Fantasy used to be just for nerds and gamers. Dragons, sorcery, quests: all that belonged in dark, poorly lit basements, around a plastic table where you and your friends-by-proxy donned personas, rolled dice, and pretended. That’s hardly the case anymore.
Perhaps we have 80s cartoons to thank for this mainstreaming of fantasy, at least in part. Escapism came in many forms back then, from shape-shifting robots to holographic pop singers and a never-ending supply of anthropomorphic animals. For the nerds (myself included) who didn’t feel enough connection to the formulaic good guy/bad guy shoot-ups of G.I. Joe and company, they had their needs catered to in a variety of shows set around magic and fantasy lore.
It’s not hard too imagine that those same kids raised on a steady diet of magical weapons, heroes, and battles fought in Eternia and Thundera are now at the creative helm of many modern fantastical narratives we enjoy today. Of course, for every He-Man there were dozens of failed attempts to capture the same fantasy fan base (to say nothing of merchandise sales).
Visionaries: Knights of the Magical Light, Defenders of the Earth, The New Adventures of Flash Gordon, and Captain N: The Game Master—to name just a few—may have niche fan bases but they were hardly beloved pop cultural phenomena on the scale of He-Man or ThunderCats. Based on the familiar trope of a band of do-gooders fighting evil through various mystical scenarios, many of these shows were unceremoniously cancelled early, with few home video releases available for future generations.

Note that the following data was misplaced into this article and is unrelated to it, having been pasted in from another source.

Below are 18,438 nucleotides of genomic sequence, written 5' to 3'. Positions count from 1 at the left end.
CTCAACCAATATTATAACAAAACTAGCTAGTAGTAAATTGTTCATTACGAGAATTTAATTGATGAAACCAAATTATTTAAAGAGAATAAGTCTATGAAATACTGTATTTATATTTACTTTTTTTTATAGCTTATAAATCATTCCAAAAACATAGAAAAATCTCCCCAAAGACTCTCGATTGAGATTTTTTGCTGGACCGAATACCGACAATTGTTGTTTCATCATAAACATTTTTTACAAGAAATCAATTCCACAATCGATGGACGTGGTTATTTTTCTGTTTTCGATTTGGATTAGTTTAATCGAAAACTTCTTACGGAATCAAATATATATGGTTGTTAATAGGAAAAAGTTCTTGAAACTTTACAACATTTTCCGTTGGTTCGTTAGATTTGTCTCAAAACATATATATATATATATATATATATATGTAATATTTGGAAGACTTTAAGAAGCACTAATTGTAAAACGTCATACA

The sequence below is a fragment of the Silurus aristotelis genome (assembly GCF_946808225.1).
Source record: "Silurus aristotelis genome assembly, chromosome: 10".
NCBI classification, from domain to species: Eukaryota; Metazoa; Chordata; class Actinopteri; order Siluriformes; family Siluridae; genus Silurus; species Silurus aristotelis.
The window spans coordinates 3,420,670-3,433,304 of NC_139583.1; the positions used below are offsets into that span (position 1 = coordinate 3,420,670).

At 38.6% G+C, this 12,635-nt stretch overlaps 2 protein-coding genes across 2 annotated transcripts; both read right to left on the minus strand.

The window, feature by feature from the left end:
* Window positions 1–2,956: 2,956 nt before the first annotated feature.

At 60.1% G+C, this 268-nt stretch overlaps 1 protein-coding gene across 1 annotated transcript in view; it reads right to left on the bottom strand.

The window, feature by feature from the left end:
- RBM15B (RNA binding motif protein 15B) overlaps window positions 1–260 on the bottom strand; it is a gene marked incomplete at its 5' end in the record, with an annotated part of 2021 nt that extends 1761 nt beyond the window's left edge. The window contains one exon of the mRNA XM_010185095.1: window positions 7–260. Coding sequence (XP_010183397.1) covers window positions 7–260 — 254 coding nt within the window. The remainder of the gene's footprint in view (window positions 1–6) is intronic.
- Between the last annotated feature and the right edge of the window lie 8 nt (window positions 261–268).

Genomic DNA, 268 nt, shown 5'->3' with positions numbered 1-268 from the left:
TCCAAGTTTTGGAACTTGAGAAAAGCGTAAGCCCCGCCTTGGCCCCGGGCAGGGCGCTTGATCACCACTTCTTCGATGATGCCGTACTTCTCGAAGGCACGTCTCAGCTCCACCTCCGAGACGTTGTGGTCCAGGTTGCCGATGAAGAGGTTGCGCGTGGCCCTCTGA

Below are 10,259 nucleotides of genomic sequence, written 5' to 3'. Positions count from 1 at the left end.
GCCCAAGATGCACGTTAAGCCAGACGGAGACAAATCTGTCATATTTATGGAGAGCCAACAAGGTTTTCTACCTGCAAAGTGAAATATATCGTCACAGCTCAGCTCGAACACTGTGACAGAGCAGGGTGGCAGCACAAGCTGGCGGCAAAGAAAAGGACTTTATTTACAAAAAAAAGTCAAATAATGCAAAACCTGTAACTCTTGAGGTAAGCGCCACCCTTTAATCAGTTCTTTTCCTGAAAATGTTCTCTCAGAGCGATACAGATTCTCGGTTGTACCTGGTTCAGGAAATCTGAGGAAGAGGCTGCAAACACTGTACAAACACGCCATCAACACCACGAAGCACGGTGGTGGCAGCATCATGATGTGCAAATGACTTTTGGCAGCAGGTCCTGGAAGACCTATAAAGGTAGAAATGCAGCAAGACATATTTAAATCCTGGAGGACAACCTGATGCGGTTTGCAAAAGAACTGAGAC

One of these mostly-forgotten gems of Saturday mornings that I recall particularly fondly is Dungeons & Dragons.
Produced by Marvel Productions, the cartoon first premiered in 1983 and ran for 3 seasons, ending in 1985 with a total of 27 episodes. It follows six children who are magically transported through an amusement park roller coaster ride (why not?) into the world of, you guessed it, dungeons and dragons. This was all explained in the opening credits, a feature sorely missed these days. Come on people, a little plot expo wouldn’t kill you!
As with its source material, the hugely popular tabletop RPG invented by Gary Gygax and Dave Arneson (Gygax consulted on and co-produced the series), the children are each assigned a role to play, with a specific skill set and weapons that will help them in their quest to get home.